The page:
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Tarragon is a herb that has a somewhat intense flavor and that is very versatile with a wide range of uses in lots of different types of cooking. Its flavor combines sweet and aniseed notes with a hint of vanilla, making it ideal for a range of different bakes.
Like many herbs, tarragon actually has some interesting legends associated with it. The word is actually derived from the Latin dracunculus, which means “little dragon” and it is said to have been gifted by the Greek goddess Artemis to Chiron, the centaur.
Tarragon is believed to be native to Siberia and Mongolia, though it has ties to the French and crops up a lot in French cookbooks.It is thought that tarragon was brought to Italy in the tenth Century via the Mongols who were invading at the time. They were known to use it as both a sleep aid and breath freshener. They also used it as a seasoning and hence it is found in many Italian cookbooks and pasta recipes too.
The volatile oil that gives tarragon much of its flavor and aroma is the same found in anise. Tarragon is also useful for treating a variety of ailments for this reason.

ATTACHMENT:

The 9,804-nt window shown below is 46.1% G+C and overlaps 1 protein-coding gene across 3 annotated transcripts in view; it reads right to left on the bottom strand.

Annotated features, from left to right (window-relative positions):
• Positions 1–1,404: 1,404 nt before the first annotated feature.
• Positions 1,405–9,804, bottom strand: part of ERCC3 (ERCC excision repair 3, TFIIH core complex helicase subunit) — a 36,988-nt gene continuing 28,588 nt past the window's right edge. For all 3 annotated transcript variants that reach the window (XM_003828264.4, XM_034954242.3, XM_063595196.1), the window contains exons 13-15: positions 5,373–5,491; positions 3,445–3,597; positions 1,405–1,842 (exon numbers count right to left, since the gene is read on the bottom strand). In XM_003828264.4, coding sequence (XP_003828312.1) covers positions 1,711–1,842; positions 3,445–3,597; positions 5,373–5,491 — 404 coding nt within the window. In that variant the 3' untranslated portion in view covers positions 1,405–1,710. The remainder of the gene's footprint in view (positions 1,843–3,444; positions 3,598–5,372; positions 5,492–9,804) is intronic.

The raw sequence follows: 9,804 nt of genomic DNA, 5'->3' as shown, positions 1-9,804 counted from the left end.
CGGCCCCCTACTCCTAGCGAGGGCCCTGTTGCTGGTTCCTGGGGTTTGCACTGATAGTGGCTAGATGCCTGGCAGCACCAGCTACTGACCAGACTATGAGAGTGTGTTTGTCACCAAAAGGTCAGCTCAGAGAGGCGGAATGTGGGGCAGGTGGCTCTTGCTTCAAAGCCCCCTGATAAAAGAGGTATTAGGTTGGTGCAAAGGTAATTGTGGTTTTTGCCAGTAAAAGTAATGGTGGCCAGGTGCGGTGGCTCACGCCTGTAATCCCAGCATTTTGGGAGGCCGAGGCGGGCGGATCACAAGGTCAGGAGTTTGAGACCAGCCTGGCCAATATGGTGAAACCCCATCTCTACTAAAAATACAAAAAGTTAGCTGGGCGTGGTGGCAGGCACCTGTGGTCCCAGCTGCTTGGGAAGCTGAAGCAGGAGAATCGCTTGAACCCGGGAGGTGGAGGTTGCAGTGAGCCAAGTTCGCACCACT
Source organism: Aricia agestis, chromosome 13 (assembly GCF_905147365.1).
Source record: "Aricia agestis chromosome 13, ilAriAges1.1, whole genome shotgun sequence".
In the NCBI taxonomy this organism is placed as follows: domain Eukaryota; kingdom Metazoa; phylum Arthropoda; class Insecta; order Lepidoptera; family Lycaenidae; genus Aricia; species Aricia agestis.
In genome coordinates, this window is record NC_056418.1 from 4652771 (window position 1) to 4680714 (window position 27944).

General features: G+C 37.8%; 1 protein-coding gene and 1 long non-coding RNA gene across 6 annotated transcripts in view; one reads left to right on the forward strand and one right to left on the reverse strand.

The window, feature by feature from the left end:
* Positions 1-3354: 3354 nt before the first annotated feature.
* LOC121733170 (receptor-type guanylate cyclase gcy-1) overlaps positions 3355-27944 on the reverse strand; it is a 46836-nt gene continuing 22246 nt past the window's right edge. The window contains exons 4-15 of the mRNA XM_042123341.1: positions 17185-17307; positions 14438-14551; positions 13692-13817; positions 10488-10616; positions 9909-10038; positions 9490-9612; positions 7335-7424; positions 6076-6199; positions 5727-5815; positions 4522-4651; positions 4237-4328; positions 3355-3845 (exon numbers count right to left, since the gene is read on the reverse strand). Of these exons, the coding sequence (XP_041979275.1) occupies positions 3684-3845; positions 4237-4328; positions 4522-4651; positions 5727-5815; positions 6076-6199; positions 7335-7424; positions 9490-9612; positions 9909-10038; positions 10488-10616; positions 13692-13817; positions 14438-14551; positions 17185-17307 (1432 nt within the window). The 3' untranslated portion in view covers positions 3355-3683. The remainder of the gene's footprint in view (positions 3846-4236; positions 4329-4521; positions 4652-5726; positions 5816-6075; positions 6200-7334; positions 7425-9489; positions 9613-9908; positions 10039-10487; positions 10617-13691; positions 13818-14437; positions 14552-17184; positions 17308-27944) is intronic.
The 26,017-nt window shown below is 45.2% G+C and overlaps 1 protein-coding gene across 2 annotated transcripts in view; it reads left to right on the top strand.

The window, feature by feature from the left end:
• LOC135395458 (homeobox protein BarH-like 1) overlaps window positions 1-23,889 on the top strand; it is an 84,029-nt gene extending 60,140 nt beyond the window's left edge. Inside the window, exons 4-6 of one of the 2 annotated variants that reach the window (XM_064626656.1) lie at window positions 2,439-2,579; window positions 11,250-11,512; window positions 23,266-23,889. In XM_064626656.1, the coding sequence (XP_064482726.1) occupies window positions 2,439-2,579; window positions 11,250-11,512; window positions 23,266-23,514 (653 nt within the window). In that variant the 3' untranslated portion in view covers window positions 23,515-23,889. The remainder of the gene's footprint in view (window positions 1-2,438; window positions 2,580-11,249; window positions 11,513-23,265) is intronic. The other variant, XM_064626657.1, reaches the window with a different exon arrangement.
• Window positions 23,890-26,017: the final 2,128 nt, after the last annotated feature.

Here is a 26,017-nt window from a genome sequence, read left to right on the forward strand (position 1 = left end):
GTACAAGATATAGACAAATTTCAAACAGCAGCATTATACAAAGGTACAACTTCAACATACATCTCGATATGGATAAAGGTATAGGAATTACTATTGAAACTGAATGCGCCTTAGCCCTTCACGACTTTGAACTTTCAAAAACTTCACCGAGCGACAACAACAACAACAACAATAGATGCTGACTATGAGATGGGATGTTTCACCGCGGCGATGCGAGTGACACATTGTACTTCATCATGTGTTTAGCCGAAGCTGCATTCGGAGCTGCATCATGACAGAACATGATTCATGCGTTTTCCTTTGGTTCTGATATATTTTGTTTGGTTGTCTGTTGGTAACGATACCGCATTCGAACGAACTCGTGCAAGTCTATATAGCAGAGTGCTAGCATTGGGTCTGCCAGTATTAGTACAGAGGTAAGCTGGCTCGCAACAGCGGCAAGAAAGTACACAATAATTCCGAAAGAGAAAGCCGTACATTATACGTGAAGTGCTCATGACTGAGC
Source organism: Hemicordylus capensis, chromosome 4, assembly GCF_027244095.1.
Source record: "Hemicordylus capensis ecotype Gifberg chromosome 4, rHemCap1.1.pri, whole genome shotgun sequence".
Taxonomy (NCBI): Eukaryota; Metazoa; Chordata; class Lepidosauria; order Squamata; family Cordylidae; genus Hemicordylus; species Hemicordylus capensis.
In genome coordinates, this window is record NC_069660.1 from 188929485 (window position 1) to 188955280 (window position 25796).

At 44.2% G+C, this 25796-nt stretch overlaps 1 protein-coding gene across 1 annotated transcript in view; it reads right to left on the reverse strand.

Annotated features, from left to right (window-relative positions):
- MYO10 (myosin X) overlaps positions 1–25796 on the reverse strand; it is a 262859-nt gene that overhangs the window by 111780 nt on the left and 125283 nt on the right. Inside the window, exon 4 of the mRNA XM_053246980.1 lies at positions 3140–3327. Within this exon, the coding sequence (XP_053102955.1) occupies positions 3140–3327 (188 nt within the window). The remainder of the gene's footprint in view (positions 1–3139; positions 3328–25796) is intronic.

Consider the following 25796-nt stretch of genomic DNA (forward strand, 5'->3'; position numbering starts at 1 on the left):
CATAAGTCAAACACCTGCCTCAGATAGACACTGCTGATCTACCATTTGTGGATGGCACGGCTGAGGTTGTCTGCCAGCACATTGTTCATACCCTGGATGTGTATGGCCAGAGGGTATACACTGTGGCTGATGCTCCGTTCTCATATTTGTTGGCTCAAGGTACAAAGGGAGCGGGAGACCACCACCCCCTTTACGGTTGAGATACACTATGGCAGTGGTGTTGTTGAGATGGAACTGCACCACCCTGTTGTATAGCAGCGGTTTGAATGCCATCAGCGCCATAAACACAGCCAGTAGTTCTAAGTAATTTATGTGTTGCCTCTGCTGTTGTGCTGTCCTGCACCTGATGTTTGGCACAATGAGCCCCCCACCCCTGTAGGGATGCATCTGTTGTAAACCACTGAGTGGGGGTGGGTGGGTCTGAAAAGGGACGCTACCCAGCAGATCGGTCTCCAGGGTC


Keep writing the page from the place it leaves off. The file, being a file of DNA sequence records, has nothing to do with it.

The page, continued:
Tarragon Use in Cooking
Unfortunately, the active ingredient in tarragon is known to degrade very quickly. That means that it is very important to store it correctly. Freshly cut tarragon should be wrapped up in kitchen paper and placed in a fridge. You can even go further and keep it in a fridge in a thermos jar with the tissue. You will find that it lasts like this for 4-5 days.
You can also buy tarragon in a dried form to keep in a spice grinder. In this form, it will last closer to 4-6 months.
Of course, fresh tarragon has a slightly richer and more nuanced taste. If you want a longer-lasting supply, then the good news is that it is possible to cultivate your own tarragon on a windowsill.
When choosing tarragon it is also important to ensure you choose the right kind. That means picking tarragon with fresh looking leaves. Avoid any tarragon that shows signs of wilting or discoloration. The French tarragon is considered to be better quality than the Russian tarragon.
While there are many uses for tarragon, among the most popular are cooking fish and poultry. Get out that skillet, sauce pan or your oven mitt and add some flavor! It also works extremely well with salad dressings, and can be used to add extra flavor to a white wine vinegar.
Another great recipe you can make with tarragon is a fish lasagna. This one will use salmon, cod, prawns, and muscles, along with some English mustard, garlic, baby spinach, and cheddar – with just a little tarragon to round things off.
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